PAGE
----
With General von Falkenhayn cautiously optimistic that the Russian Empire might be persuaded to sign a separate peace at some point in the next 12 months, the Entente governments have been moving to prevent that. An Anglo-Franco-Russian agreement to not negotiate individually had been signed in the opening days of September, and over the course of the last month, the Japanese* and Italian governments have now signed up to it.
*Yes, they’re still in the war. Japanese Navy protection of British, French and Russian Empire shipping routes is less important now the major German commerce raiders have been dealt with, but it still allows their allies to concentrate their navies in more useful theatres than the Pacific.
Retreat from Ctesiphon
As it turns out, the Poona Division has only just quit Aziziya in time to avoid its pursuers. The flotilla continues mud-hopping along behind them as they make good time to Umm-at-Tubal, but it’s now seeming likely that General Townshend may have to fight some kind of rearguard action to keep the heat off. Only a few days ago he was confident of holding Kut-al-Amara if besieged there. Now it’s in question whether he’ll ever reach the town…
We are finally done with this damned battle; or at least as “done” as we can reasonably be. Skirmishing and relatively heavy attacks will continue until mid-December, but as far as it matters to anyone, the Fourth Battle of the Isonzo has now come to its end. I’d do a map to illustrate the Italian “gains”, if there were any point to it. They’ve taken maybe a couple of square kilometres of ground, none of it of any tactical or strategic importance. They’ve taken 50,000 casualties to the Austro-Hungarians’ 32,000. And we are now, finally, finally, done with major actions on the Italian Front for the year.
Since May, the Italian Army has fought four major set-piece battles, occupied a small amount of territory formerly considered Austro-Hungarian, and utterly failed in everything it has attempted to do. 400,000 men are casualties and 66,000 of them are dead. The survivors are exhausted, hungry, and desperately trying to fight off disease. And the entire battlefield now turns new arrivals’ stomachs with the all-pervasive sickly-sweet stench of death and decomposition. We’ll be back here in a while, but thankfully I can now conclude a day on the Isonzo without ending with “More soon”. We’ll see them later.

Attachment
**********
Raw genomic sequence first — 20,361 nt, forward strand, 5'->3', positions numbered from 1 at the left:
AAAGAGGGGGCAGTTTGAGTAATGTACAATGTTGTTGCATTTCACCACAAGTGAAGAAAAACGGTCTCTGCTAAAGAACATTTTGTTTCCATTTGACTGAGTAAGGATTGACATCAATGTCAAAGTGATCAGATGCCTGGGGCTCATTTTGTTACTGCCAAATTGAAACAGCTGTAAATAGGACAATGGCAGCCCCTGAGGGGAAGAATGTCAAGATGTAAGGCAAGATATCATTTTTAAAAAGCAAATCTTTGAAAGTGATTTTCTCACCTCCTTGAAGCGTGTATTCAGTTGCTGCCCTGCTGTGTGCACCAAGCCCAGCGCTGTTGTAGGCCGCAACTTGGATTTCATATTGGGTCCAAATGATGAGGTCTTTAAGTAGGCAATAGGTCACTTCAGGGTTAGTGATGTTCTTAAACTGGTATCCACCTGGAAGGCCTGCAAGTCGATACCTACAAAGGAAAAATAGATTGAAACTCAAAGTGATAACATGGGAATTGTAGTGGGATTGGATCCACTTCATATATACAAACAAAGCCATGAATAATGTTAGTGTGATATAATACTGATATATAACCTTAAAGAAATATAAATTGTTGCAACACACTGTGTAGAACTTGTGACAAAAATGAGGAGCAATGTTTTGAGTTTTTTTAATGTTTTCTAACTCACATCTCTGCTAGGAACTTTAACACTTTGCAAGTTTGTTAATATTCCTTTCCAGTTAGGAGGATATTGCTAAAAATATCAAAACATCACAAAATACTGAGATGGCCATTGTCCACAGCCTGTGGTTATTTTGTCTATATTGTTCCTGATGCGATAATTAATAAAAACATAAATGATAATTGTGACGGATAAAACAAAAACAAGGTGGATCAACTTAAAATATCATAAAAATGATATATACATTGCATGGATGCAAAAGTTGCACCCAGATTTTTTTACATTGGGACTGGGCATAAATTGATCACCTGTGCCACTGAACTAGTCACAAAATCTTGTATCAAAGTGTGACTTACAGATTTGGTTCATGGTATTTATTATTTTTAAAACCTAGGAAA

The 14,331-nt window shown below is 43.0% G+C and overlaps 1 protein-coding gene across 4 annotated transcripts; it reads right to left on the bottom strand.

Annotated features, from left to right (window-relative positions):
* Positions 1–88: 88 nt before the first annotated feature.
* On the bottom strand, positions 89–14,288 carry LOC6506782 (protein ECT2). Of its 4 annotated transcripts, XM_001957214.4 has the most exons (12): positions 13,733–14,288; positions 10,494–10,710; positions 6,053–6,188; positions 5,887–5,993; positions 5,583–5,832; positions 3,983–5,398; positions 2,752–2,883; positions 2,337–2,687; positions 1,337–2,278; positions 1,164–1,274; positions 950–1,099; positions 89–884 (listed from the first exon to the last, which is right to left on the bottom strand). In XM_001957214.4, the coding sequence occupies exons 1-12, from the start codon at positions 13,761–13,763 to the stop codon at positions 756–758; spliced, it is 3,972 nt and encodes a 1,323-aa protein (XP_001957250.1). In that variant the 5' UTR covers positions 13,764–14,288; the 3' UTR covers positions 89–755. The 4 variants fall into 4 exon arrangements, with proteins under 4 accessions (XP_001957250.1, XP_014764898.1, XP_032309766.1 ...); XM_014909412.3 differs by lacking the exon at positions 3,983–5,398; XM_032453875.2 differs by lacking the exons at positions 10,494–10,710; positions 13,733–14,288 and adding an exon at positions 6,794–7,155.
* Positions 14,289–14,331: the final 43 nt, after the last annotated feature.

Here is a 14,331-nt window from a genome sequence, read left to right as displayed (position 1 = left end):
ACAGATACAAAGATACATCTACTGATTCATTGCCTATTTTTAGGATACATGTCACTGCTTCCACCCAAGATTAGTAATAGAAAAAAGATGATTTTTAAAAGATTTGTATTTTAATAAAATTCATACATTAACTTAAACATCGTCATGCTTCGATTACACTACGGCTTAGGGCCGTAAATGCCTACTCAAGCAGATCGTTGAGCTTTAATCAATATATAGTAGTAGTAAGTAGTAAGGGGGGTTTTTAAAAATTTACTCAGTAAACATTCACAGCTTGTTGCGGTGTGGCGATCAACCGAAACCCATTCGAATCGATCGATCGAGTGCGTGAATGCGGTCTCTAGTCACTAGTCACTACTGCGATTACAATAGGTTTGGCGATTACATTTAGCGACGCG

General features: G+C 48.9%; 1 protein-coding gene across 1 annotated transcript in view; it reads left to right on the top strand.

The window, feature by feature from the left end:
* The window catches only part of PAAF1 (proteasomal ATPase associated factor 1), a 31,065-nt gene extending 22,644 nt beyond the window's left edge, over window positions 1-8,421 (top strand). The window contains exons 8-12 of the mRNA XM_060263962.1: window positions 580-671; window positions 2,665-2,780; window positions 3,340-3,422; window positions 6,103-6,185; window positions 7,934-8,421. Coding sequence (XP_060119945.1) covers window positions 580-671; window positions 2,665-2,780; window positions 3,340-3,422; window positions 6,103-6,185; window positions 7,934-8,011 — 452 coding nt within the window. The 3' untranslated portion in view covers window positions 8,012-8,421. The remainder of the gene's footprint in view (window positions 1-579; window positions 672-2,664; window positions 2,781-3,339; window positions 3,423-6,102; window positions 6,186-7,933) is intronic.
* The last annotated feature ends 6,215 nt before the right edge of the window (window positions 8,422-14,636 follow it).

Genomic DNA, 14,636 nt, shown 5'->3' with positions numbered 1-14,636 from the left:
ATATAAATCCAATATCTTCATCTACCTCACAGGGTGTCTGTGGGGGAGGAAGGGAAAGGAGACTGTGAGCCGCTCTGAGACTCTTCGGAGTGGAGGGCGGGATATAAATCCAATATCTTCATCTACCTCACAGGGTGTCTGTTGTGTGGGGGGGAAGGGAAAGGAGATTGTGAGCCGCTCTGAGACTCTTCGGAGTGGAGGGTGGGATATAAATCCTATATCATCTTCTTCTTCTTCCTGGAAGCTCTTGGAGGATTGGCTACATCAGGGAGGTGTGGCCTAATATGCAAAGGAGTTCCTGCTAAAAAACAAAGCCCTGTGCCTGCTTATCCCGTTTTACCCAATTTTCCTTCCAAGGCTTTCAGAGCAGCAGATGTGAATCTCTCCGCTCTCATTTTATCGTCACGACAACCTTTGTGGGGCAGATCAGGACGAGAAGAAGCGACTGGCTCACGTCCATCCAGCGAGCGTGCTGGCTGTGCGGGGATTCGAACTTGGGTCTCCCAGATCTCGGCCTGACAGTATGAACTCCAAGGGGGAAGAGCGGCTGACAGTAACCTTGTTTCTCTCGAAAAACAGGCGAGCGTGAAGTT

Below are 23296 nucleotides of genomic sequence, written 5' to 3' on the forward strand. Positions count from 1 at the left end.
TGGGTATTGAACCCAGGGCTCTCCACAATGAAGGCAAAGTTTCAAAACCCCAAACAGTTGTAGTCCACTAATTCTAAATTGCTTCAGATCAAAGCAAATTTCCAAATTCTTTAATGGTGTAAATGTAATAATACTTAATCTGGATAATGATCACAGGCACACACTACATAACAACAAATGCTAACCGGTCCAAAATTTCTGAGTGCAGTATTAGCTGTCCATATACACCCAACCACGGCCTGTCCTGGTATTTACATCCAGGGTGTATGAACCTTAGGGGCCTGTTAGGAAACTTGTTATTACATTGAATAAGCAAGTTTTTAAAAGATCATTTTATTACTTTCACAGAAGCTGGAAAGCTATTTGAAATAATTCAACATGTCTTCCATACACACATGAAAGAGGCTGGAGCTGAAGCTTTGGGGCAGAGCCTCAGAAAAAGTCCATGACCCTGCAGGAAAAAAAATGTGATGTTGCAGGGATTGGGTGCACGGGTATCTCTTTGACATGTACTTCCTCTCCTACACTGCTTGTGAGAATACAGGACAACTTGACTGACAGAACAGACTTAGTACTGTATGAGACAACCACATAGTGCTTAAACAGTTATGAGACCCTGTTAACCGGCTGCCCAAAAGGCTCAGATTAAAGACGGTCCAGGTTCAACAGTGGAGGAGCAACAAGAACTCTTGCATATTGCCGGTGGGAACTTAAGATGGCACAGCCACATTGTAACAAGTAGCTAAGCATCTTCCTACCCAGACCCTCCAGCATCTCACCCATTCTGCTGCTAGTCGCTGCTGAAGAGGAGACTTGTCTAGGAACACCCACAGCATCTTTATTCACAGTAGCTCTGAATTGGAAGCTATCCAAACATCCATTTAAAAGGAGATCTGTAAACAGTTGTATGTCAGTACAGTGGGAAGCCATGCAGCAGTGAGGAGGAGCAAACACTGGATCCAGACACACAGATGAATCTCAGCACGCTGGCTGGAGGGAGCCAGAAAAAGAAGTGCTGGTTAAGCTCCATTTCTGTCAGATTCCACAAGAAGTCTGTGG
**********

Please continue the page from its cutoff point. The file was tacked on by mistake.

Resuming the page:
The storm is now, mercifully, beginning to blow itself out. Well, the storm at Gallipoli is blowing itself out, in any case. The storm in London over what to do next continues furiously raging, much of the argument bound up with the debacle that Salonika has turned into. Colonel Hankey has been circulating a memo for the Cabinet on that very subject. This situation is now such a hot mess that even the far-sighted author of Hankey’s points is unable to cut through the nonsense. Rather two-facedly, his post-war comment on the memo’s impact was that it had divided the Cabinet still further and delayed a final decision, which was “the last thing I wanted”.
It’s hard to make any other comment on that than “well, what the hell were you expecting?” He set out a number of valid grand-strategic concerns for staying (most importantly, a large number of Ottoman troops would be free to go to Mesopotamia, or the Caucasus, or Egypt), and seems happy to admit that his only consideration of whether the men could physically survive the winter is to add the enormous hedge “…provided that it were possible to stay” to everything he said about why staying would be a good idea. The Cabinet continues kicking the can down the road until both Lord Kitchener and Admiral de Roebeck can report personally.
Flora Sandes watches the Second Regiment fighting in the snow.
I floundered through the snow up a httle hill with some of the others to see if we could see anything, but we could not see much through the winter twilight except the flashes from the guns momentarily lighting up the snow banks, and hear the noise of the shells as they whistled overhead. This had been going on for a couple of hours now, and the Greek doctor was getting into a regular funk because they had had no orders to move, though it was all right as we had no wounded in the tent to be carried away, and no one else was worrying about it.
He finally sent a messenger up to the Commandant, as he seemed to think the ambulance had been forgotten. A couple of days afterwards the men told me with much scorn that that afternoon had been too much for him, and that he did a retreat on his own and never came back to the ambulance again.
The soldiers were all retreating across the snow, and I never saw such a depressing sight. The grey November twilight, the endless white expanse of snow, lit up every moment by the flashes of the guns, and the long column of men trailing away into the dusk wailing a sort of dismal dirge. I don’t know what it was they were singing, something between a song and a sob, it sounded like the cry of a Banshee. I have never heard it before or since, but it was a most heartbreaking sound.
First the Kid, now the Greek doctor.
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(If you find the olde-tyme style difficult to get along with, have a look at this reading guide.)